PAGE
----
Sometimes it pays to be a pessimist. Bet you never thought you’d hear someone say that! I am a pessimist. I know this, and I will never deny it. Normally, it’s not a good thing, and other people tend not to like to be around pessimistic people. But I discovered once that it can have its benefits.
Awhile back, I had a dentist appointment at noon. My ex-husband (we were still married then), who worked close to home, said he would come home early for lunch to watch our son while I went to the dentist’s. Quarter to, he hadn’t gotten home yet. I decided to call him just in case, but he didn’t answer. I didn’t panic because he often didn’t pick up his phone. But after a few minutes had gone by and he still wasn’t home, I got anxious. I called again. No answer. Heat rose in my stomach. I assumed he had forgotten because it wasn’t uncommon for him to forget things. The reason I was upset was because we had had a conversation/argument about it the week before. I’d told him I understood that he was forgetful—so was I, which is why I took steps to help myself remember, like setting alarms all the time. I’d hoped it would make a difference to him, but now it seemed as if it hadn’t.
Ten to twelve and I needed to leave for my appointment. I called him again. Went to voicemail. So I left a rather angry message about how I had to leave and would now have to take our five-year-old with me.
When I was almost there he finally called and said he was coming home. I told him he was too late. He said he would come pick up our son at the dentist’s office. Okay, whatever. A few minutes after I’d been taken back to get my teeth cleaned, he showed up and took our son home with him.
By the time I got home, some of my annoyance had worn off, but I still asked him what had happened. He said he was in a meeting that went longer than expected. “I set an alarm on my phone,” he said, “but left it at my desk.”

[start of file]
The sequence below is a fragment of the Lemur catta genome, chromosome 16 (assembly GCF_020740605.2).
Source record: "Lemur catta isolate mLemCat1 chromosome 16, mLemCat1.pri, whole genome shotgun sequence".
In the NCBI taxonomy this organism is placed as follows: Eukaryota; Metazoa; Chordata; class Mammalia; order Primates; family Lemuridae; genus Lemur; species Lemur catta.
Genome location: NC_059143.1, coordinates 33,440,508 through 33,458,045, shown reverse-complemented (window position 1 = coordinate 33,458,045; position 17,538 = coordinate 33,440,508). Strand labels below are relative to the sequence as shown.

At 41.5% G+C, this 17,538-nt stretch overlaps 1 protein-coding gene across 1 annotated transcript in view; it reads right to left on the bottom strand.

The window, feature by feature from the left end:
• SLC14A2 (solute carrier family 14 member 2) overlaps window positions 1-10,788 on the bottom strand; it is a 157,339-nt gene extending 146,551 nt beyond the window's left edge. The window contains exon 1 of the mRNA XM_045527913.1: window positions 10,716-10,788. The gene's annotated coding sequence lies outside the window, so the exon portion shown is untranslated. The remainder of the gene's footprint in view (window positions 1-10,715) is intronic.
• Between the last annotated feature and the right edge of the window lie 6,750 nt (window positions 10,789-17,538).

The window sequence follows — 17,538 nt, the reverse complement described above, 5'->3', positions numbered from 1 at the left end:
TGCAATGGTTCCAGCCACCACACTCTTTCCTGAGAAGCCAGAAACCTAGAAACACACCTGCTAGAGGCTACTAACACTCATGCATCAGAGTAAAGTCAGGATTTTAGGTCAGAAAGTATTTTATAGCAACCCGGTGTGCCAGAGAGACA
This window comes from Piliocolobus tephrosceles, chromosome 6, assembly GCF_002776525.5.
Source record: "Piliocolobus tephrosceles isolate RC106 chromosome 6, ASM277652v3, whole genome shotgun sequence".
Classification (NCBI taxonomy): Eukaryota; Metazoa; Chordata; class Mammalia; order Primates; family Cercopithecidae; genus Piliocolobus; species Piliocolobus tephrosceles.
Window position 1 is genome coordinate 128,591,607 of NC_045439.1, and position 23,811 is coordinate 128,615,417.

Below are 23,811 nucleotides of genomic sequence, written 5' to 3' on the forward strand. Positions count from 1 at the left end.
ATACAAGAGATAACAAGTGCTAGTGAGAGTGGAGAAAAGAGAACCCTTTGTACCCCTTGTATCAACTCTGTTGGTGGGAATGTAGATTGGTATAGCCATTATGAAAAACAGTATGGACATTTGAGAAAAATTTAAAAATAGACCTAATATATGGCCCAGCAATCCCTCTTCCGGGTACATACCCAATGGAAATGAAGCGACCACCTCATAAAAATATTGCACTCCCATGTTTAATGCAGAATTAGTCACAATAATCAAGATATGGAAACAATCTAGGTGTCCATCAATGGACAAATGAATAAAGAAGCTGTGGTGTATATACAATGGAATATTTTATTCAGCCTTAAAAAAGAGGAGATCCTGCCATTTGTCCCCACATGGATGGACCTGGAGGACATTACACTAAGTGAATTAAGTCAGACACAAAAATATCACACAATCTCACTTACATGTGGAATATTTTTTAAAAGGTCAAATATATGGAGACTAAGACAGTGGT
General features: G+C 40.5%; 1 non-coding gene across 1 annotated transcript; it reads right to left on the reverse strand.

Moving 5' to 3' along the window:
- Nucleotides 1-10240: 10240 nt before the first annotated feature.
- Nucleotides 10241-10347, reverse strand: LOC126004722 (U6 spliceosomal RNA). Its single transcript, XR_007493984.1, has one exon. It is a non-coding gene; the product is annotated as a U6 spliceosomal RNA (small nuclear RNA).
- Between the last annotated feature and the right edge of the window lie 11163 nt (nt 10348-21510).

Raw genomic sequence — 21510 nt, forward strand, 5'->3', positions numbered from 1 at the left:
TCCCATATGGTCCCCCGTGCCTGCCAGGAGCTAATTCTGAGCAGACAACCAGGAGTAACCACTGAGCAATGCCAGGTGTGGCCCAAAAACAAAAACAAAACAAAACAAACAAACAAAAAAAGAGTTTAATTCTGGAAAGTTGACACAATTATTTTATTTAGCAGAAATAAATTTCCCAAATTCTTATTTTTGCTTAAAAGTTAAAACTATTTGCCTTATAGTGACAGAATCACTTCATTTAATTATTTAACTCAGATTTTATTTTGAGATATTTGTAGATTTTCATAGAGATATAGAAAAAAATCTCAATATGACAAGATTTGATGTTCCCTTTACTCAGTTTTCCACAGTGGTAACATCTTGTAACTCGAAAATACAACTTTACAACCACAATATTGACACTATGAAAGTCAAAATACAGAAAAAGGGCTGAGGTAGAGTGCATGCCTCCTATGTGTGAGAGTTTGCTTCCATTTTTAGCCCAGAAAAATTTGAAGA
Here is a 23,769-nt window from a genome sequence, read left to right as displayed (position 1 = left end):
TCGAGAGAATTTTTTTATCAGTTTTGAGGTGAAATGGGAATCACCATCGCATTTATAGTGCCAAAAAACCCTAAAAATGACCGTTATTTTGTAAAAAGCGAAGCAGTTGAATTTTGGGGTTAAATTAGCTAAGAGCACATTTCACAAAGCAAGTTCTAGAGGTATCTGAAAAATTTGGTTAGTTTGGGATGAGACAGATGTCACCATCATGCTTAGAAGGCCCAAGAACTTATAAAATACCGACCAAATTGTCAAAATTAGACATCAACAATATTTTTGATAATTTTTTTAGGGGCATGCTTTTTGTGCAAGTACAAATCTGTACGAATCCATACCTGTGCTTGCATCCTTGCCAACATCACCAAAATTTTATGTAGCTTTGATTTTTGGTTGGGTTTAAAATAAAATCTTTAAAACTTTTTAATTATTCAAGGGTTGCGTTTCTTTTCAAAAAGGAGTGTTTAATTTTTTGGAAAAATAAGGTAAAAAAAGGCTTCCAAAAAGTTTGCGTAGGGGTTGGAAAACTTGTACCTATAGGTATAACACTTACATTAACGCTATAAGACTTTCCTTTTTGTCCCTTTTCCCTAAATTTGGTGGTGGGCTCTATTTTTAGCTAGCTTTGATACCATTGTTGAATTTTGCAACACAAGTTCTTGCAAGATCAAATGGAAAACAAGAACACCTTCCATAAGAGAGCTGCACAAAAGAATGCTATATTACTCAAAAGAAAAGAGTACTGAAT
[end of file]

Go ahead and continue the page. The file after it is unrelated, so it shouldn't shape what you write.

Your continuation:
Okay, so he had learned something from our conversation, but it still hadn’t done any good.
“What’s the point of using the alarm on your phone if you’re not going to keep your phone near you?” I asked.
“I didn’t know the meeting would go so long. They usually don’t last that long.”
And that’s when I realized that sometimes it’s good to be a pessimist. As a pessimist, you assume that everything is going to go wrong. This is the way my life has rolled for so long that I’ve learned to plan accordingly. If I had been in his shoes, I would have assumed that something would go wrong with the meeting or something would have interfered with what I was supposed to do, so I would have absolutely kept my phone with me to be sure I heard the alarm go off.
Being a pessimist is one of the things that has driven me to be a preparedness freak. I admit that sometimes this can get annoying. Like when we go on vacations I always overpack—just to be safe. Even when we go on day trips or hour-long trips I pack the car full of stuff (jackets and coats, shorts and pants, tons of snacks and water) because I assume the weather is going to change on us or the kids are going to get hungry or thirsty and complain up a storm. That’s not to say that optimists don’t know how to prepare, but when you assume everything is going to be just fine, you don’t need to over-prepare. And let me tell you, there have been so many times that I’ve been grateful for my over-preparedness! So, here’s to all you other self-proclaimed pessimists—or perhaps I should just call us realists. Carry on, my friends. Carry on!